Simple Socks, Plain and Fancy, by Priscilla Gibson-Roberts
I really thought this was going to be the breakthrough book for me. I read it in my LYS, and I was sold on her innovative system. It's basically short row toes and heels, and I've never tried it. I studied and studied the instructions for toe-up socks, and just couldn't make them turn into a toe. I showed it to an experienced sock knitter friend, and she made it work, but was unimpressed with the results. I've paged through this book a few times since, but I've found nothing that interests me enough to want to try it again. Another book I probably shouldn't have bought.
Sensational Knitted Socks, by Charlene Schurch
This is the book that finally made it possible for me to start knitting socks, and Charlene Schurch is my hero. This is not a book of patterns so much as a book of sock formulas. Lots of charts, tricks, and plenty of stitch patterns, although once you understand her charts, you can plug any pattern into a sock. This is the book I return to again and again, and the book I recommend, over and over.
As I think about it, probably the reason this book works for me is because the author is much like HRH Elizabeth Zimmerman in her thinking. I apply her formulas to most socks I make, regardless of their source. Because of this, I can comfortably ignore instructions about gauge and number of stitches to cast on. I just do what works for my yarn and my tension and my needles, and figure out the math from there. Love love love this book. This is the book, along with Knitting Without Tears, that would go with me into exile.
Two critiques: I wish this book were smaller and spiral bound, because it goes with me literally everywhere, and I find that the lacy patterns knit up much larger than expected, based on the charts. Once I figured this out, it was not a big deal to compensate for it, but the book really leads you to believe that's not going to happen.
Favorite Socks: 25 Timeless Designs from Interweave
I like this book. I've made several of the patterns, including the socks on the cover, and I have several others marked to do in the future. Good photography, and it's spiral bound, so it lays flat.
Knitting on the Road, by Nancy Bush
Love her books, love this book. I've knitted several of these designs, and plan to knit many more. I bought this book because of Grumperina, and her gorgeous Traveler's Stockings, but I haven't quite worked up the courage to try them yet. I think our anniversary trip to the beach in May will be the time. Mine will be purple.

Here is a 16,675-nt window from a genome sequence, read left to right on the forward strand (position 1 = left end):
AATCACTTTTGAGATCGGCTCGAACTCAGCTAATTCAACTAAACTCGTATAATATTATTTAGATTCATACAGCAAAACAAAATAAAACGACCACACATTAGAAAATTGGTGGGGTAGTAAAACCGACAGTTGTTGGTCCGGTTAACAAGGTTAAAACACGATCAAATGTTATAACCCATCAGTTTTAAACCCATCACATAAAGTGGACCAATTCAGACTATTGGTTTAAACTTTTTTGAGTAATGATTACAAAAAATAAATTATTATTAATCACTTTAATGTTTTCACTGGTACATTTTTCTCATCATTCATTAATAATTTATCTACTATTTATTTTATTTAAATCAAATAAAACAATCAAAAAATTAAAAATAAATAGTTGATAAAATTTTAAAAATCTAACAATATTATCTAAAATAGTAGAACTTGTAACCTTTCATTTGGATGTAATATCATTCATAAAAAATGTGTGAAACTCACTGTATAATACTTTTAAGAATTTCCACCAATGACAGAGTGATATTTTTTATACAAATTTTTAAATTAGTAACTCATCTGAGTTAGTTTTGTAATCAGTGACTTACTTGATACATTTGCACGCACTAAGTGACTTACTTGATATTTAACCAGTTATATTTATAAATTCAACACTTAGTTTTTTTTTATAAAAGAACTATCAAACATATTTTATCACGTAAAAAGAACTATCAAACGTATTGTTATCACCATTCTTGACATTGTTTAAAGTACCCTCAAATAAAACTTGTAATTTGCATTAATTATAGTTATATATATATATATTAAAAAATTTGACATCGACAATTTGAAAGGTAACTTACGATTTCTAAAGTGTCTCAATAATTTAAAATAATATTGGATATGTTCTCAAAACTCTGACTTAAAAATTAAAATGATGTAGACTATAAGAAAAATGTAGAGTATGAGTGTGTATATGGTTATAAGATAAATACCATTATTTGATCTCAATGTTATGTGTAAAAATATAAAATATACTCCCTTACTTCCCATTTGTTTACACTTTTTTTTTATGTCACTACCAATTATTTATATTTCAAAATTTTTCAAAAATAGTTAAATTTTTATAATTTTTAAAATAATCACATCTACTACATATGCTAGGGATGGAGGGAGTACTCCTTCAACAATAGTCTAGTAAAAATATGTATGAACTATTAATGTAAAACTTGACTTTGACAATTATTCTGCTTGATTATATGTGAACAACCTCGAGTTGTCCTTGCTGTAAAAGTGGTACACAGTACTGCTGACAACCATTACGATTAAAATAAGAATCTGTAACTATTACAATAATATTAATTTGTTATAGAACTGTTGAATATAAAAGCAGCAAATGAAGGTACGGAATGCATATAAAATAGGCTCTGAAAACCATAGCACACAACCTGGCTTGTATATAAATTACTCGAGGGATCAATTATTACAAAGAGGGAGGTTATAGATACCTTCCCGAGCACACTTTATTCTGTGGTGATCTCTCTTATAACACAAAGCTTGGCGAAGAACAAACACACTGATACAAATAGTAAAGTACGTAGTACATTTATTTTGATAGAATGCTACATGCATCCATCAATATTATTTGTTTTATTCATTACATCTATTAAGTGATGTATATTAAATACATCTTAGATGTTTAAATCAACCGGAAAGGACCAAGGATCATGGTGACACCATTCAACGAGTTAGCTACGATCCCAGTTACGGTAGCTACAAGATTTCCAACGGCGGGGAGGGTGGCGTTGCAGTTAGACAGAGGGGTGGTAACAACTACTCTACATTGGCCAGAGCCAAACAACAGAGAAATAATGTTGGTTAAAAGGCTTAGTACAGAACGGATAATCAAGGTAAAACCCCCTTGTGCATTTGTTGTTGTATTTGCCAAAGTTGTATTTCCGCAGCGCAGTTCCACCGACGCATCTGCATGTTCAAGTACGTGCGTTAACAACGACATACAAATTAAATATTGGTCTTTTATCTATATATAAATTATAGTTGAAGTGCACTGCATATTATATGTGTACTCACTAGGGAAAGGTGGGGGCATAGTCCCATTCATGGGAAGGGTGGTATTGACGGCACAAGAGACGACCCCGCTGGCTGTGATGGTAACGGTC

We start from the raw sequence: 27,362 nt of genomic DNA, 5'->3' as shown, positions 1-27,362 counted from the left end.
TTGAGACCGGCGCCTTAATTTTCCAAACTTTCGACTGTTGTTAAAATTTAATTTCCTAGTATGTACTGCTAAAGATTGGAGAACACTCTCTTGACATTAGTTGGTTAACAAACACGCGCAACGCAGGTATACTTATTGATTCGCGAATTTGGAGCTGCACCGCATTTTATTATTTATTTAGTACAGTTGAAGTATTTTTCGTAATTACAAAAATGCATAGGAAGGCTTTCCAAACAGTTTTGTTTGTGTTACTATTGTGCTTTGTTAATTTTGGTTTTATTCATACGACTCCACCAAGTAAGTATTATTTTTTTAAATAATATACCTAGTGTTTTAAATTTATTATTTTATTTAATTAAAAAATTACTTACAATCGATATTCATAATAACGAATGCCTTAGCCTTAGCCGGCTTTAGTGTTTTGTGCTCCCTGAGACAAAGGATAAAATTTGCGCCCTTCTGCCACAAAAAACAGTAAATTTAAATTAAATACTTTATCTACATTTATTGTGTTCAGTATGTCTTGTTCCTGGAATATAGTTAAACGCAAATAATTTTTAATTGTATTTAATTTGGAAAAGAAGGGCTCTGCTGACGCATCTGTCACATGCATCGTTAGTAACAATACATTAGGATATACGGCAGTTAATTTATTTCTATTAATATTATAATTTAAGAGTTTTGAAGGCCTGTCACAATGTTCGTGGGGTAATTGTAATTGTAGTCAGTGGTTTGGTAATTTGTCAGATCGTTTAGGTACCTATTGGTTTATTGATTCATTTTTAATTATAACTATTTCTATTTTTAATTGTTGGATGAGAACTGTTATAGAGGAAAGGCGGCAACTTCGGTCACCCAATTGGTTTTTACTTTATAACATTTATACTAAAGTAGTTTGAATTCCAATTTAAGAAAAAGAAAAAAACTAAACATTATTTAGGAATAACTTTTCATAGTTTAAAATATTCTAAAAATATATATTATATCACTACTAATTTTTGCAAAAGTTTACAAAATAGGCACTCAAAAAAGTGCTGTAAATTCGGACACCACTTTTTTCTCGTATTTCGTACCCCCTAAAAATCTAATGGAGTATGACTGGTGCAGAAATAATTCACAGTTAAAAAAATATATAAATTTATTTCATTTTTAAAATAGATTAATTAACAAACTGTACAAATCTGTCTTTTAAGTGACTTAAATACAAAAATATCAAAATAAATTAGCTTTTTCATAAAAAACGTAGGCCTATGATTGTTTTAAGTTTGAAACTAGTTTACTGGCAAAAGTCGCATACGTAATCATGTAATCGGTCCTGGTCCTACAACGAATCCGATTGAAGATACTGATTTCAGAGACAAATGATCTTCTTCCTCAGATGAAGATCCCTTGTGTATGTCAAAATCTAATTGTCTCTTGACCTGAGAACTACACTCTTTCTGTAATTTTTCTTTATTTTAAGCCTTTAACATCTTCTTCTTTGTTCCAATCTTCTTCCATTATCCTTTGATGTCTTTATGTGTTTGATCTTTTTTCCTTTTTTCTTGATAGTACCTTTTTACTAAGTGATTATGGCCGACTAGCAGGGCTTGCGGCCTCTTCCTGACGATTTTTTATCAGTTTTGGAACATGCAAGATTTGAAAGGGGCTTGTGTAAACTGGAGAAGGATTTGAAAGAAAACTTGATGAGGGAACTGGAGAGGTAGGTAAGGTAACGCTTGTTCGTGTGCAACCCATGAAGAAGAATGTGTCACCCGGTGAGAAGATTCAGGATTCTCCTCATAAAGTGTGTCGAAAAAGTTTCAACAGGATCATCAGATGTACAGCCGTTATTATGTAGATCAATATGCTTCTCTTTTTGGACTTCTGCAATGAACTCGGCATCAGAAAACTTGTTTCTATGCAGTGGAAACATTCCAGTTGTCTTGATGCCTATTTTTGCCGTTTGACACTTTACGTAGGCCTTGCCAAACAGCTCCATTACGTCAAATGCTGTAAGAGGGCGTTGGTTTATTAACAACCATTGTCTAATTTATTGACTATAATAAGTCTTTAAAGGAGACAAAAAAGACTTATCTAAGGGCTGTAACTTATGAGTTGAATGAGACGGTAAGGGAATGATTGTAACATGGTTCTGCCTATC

Knitting Vintage Socks, by Nancy Bush
Another great sock book. Here, Nancy Bush researches some old sock patterns from the late 1800s and translates them into knitterese for our time. It seems that back in the day, folks knitted socks as such tiny gauges that my size o needles would look like pool cues.
I've knit several of these designs, and this book is a keeper.
More Sensational Knitted Socks, by Charlene Schurch
This is (obviously) a sequel to her first book about socks, and it is in the same vein: charts and recommendations rather than patterns, and lots of good tricks. This book is arranged differently, with all the stitch patterns at the back of the book instead of with the chapters, and the main charts are in the back rather than in the front. This is very confusing if you are really familiar with the first book, but wouldn't be a big deal otherwise.
I like this book. It does cover some new territory, particularly in the stranded patterns. I've used it quite a bit since I bought it this summer, but in terms of concepts, it's pretty interchangeable with her first book.
And finally, a pattern I love: Loksins!
This is not a book, obviously, but a pattern available for free download here. I love this pattern so much, I've knit it twice, and I'm about to cast on to knit it again. It's perfect. It looks fancy and difficult, but it's really easy once you get going. You don't have to look at the pattern past the first repeat, just read the knitting and keep going. It knits up exactly right for me with this yarn (Claudia Handpainted Fingering) on size 1 needles.
I think AK was right. I have too many sock books.
Coming this week: a response to some of the responses I've been getting to Five Good Minutes.